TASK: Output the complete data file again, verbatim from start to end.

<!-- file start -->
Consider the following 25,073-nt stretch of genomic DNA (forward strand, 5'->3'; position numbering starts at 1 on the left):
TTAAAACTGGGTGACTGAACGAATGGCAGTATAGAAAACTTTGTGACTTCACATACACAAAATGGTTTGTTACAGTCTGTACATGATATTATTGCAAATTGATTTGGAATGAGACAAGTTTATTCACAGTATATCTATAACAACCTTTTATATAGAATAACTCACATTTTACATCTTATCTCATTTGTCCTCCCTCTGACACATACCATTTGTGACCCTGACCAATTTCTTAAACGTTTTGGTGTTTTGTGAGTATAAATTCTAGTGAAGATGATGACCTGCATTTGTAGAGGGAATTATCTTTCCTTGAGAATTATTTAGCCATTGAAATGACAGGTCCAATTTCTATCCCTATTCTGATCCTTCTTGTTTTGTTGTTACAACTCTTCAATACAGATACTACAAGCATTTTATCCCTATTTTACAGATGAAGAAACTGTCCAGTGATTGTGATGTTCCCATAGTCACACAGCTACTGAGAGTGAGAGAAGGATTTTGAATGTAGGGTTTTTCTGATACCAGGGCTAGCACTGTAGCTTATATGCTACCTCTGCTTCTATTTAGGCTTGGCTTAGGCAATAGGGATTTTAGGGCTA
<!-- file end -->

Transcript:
Consider the following 25,073-nt stretch of genomic DNA (forward strand, 5'->3'; position numbering starts at 1 on the left):
TTAAAACTGGGTGACTGAACGAATGGCAGTATAGAAAACTTTGTGACTTCACATACACAAAATGGTTTGTTACAGTCTGTACATGATATTATTGCAAATTGATTTGGAATGAGACAAGTTTATTCACAGTATATCTATAACAACCTTTTATATAGAATAACTCACATTTTACATCTTATCTCATTTGTCCTCCCTCTGACACATACCATTTGTGACCCTGACCAATTTCTTAAACGTTTTGGTGTTTTGTGAGTATAAATTCTAGTGAAGATGATGACCTGCATTTGTAGAGGGAATTATCTTTCCTTGAGAATTATTTAGCCATTGAAATGACAGGTCCAATTTCTATCCCTATTCTGATCCTTCTTGTTTTGTTGTTACAACTCTTCAATACAGATACTACAAGCATTTTATCCCTATTTTACAGATGAAGAAACTGTCCAGTGATTGTGATGTTCCCATAGTCACACAGCTACTGAGAGTGAGAGAAGGATTTTGAATGTAGGGTTTTTCTGATACCAGGGCTAGCACTGTAGCTTATATGCTACCTCTGCTTCTATTTAGGCTTGGCTTAGGCAATAGGGATTTTAGGGCTA